Fishing for Answers is a weekly advice column on BAZAAR.com. From fashion conundrums (what in the world does one wear to a 'business casual' event?) to relationship struggles (how do I get one of those?), to getting ahead in your career and beyond, I’ll tackle your most burning questions with the truthful (and loving) sarcasm you won’t get from your therapist or mom.
Up this week: ghosting, moving on from a crush, and scamming your way into their will.
“This guy ghosted me over a year ago and out of the blue is sliding into my DMs again. We had really great chemistry, should I give him a second chance?
Oh honey no, what is you doing? Ghosting is about as common as actual dating itself is in this economy, but that doesn’t make it forgivable. Did he show up to your house holding a boombox blasting "In Your Eyes" outside your window? Did he enlist an entire high school marching band to serenade you? Did he write you a letter every day for a year? NO. HE SLID INTO YOUR DM’S. PROBABLY WITH A BAD LINE, TOO. A romantic love story this does not make.
The two of you may have had incredible chemistry, but what you did not have is respect. Because if he respected you, he wouldn’t have ghosted you out of the blue. And if he honestly wanted to redeem himself with a second chance, he wouldn’t have chosen an Instagram DM as the grand way to win you back. This is a trap. A modern-day booty call at best. Do not fall for it and convince yourself that he’s worthy of a second chance. My professional opinion would be to post a thirst trap in which you look hot AF, leave him on read, and move on to someone who’s going to respect you. That’s the greatest chemistry of all.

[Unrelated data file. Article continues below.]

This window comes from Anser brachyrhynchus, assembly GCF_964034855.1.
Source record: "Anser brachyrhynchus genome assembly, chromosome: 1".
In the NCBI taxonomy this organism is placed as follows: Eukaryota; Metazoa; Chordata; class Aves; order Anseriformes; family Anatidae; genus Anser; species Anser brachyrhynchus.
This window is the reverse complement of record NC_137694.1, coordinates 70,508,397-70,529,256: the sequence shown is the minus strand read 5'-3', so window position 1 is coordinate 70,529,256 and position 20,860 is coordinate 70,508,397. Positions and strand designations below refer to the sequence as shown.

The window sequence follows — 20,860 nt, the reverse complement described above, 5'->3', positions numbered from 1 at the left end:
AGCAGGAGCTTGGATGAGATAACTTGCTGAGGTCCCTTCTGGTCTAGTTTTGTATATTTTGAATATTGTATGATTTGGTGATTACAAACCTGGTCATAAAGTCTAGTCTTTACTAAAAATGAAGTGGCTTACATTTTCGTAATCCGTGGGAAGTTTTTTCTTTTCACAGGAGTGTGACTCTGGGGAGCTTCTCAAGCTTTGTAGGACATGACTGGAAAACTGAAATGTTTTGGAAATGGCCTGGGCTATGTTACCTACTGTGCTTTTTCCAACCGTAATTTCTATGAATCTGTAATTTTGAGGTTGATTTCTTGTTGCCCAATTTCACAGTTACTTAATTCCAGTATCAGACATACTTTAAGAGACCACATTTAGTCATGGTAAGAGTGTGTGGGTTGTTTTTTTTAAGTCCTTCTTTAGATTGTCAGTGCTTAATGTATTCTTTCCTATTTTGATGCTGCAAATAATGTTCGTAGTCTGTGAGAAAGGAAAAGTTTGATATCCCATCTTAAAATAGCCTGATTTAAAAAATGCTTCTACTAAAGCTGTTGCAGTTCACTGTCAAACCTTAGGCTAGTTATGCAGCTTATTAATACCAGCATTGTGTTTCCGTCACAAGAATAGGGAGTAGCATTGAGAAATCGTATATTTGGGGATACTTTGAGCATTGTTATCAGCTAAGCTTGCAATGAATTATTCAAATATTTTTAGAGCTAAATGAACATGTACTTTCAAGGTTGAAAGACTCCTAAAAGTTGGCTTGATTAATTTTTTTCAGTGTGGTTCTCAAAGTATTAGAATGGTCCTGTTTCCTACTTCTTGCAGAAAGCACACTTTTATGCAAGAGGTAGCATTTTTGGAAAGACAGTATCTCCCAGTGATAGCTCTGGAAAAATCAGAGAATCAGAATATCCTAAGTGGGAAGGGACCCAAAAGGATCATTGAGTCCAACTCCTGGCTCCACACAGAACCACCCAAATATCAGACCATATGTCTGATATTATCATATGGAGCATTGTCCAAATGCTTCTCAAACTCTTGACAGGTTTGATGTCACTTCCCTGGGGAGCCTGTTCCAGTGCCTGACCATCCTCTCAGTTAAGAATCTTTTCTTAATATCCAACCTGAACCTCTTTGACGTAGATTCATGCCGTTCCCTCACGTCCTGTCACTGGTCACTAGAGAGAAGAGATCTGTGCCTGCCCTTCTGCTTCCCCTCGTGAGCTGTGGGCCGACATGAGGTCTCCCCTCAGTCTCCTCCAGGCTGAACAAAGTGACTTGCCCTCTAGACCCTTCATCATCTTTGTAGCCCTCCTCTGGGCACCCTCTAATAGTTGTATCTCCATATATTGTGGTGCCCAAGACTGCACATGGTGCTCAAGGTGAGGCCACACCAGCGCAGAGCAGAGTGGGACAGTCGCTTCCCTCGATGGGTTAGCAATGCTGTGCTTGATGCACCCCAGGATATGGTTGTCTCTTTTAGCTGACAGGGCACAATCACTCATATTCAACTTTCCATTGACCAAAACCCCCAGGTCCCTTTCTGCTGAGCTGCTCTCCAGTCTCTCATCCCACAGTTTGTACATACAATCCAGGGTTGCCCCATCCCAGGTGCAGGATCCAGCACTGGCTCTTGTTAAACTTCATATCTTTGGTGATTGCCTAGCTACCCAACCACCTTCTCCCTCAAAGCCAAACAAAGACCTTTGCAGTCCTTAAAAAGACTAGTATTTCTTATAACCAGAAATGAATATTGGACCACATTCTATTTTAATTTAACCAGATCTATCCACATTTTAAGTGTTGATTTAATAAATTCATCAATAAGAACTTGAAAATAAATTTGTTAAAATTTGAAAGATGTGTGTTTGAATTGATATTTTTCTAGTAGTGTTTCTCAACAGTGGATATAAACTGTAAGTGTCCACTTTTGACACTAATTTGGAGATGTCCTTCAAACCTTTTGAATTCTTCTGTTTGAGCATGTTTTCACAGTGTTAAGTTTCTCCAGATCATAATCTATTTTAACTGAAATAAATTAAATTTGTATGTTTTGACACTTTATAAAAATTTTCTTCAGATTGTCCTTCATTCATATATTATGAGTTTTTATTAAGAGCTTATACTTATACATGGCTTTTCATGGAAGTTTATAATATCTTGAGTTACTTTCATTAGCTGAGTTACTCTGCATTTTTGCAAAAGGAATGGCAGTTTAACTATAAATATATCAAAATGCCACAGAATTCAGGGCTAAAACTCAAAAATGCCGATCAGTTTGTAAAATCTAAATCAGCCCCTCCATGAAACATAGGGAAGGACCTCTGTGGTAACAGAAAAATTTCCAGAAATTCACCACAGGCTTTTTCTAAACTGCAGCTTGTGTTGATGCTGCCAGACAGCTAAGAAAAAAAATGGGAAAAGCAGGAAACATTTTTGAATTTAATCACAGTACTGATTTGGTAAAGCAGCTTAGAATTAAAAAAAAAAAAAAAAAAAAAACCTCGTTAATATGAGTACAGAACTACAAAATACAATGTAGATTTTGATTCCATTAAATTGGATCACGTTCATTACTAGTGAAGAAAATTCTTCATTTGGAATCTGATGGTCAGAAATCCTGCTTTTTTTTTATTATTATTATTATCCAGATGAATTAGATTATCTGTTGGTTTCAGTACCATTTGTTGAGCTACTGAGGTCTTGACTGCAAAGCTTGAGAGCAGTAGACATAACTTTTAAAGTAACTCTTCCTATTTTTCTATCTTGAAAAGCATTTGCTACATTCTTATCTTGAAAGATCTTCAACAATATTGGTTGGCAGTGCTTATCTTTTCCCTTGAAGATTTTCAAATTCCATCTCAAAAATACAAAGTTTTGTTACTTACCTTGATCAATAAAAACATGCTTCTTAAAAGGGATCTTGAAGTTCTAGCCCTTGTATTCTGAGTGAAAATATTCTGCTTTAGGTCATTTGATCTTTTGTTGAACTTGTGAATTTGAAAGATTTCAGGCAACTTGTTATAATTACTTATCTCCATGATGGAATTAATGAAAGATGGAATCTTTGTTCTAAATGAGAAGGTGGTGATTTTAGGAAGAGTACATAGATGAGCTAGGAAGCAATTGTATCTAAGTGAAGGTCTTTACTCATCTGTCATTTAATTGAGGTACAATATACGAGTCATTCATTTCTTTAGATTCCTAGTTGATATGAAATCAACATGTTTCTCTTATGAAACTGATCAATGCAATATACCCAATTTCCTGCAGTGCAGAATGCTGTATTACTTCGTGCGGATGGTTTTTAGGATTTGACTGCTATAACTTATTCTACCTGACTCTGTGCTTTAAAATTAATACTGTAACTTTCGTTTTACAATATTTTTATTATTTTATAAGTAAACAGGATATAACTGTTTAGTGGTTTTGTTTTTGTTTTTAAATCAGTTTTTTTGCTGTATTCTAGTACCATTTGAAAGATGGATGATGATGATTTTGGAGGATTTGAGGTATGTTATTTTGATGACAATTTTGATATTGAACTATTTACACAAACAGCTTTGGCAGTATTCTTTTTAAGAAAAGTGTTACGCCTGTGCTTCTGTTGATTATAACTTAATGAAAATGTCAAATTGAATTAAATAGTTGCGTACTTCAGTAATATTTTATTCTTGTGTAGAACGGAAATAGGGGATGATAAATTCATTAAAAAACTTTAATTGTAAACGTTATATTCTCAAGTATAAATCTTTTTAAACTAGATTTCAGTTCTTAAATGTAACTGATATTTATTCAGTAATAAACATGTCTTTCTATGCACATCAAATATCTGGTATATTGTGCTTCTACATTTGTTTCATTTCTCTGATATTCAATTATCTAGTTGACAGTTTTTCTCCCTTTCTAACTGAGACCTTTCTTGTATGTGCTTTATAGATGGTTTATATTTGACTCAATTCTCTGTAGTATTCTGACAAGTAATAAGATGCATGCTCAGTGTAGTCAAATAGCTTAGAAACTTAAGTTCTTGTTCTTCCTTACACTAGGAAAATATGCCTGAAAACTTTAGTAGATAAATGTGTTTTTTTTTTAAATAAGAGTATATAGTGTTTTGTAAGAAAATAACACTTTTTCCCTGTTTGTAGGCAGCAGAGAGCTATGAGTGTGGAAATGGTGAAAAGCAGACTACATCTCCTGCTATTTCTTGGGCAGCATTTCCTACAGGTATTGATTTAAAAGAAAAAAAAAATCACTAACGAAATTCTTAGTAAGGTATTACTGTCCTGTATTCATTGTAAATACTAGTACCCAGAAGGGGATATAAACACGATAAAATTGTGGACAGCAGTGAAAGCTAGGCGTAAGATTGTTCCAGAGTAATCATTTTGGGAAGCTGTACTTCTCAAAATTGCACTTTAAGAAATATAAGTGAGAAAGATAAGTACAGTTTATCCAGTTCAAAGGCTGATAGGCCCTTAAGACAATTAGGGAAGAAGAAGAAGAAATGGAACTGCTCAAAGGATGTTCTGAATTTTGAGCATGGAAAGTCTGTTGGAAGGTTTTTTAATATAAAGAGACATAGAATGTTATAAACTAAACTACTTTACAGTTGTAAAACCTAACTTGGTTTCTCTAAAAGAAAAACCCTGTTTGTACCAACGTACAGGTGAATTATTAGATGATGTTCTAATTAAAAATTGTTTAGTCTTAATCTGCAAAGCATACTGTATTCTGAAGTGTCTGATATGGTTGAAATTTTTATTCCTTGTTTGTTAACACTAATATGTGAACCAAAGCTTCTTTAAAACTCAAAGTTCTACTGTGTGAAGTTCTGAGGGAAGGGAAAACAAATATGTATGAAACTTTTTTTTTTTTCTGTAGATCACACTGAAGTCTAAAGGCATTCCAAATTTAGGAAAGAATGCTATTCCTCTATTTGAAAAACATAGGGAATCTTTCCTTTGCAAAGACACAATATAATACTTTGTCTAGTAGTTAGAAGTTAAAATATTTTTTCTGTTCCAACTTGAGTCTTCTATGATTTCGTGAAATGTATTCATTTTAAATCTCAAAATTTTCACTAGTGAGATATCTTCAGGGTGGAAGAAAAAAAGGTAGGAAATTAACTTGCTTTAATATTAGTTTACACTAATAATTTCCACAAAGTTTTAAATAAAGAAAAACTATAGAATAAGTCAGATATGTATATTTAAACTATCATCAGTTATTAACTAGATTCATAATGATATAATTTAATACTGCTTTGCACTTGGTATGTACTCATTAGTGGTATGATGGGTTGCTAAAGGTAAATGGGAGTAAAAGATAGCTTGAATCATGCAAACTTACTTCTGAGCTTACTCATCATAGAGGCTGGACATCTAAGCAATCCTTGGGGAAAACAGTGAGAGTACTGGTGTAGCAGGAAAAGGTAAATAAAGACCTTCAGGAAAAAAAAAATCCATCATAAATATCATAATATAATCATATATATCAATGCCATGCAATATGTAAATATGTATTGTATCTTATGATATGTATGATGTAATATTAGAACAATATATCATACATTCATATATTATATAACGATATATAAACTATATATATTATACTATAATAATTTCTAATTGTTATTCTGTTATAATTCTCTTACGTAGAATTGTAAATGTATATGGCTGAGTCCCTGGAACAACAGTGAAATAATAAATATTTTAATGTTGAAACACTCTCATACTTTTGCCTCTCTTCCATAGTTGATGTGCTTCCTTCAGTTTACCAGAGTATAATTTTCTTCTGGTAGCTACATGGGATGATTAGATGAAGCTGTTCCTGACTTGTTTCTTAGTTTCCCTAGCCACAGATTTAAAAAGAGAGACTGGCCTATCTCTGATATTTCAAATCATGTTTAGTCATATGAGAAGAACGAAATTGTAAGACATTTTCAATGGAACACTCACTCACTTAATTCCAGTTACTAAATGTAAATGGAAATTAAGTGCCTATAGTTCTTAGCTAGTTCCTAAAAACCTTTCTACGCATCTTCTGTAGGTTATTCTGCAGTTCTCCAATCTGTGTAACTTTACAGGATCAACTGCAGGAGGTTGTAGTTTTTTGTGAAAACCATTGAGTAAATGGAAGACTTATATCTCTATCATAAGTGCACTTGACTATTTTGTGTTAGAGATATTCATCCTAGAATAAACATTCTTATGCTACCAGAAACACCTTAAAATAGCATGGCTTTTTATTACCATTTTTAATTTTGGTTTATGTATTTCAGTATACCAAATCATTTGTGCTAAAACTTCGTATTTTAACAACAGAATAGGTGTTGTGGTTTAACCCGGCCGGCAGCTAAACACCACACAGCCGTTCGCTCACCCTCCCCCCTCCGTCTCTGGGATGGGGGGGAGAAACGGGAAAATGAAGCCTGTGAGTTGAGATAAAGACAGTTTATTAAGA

"When in a relationship should you bring up being added into their will?"
—Not a Scammer
Sounds like a second date conversation to me. But if you actually want a third date, I would maybe wait to bring up planning for their death until after you’ve secured the ring. Some people get a little touchy when they think you're trying to scam your way into their will and inheritance, which I guess is understandable.
If it's a long-term relationship, however, then it's fair game to bring up their will and plan for the future if it's something you're concerned about. Approach the conversation from a genuine point-of-view that's just trying to plan ahead, for both of your sakes. If you feel uncomfortable talking about it, make it clear that it's a conversation that will benefit the both of you in the long-run. And if you're like me, lighten it up and ease the tension with a bad joke.
"I like someone but they don’t like me back, what do I do to get over them?"
Like most things in life, it all boils down to one question: how petty do you want to be? If you’d like us to formally address you as Ms. Petty LaBelle moving forward, go after one of his best friends, an attractive sibling, or a single dad as rebound options in your quest to make him jealous and full of regret. Or (and this is a very big or), you can understand that him not liking you has nothing to do with your own value and worth. Don’t stalk him on social media, don’t psychoanalyze everything you’ve ever said to him that could’ve been "wrong," and definitely don’t start to pick yourself apart over it (no, you don't need to debut a “revenge body,” either!!!). Instead of wasting energy trying to convince someone you’re worthy of liking, dust yourself off, practice some self-love, listen to Lizzo on repeat, and put yourself back out there again.
I know it’s easier said than done, but there’s a reason your mom and every person over the age of 50 has told you, “there are plenty of fish in the sea” a million times before. It’s true, and one who will appreciate you is out there and always worth waiting for.
Need some advice? Submit all your questions to [email protected] or DM me on Instagram @LaurenAlexisNYC. Read more Fishing for Answers here.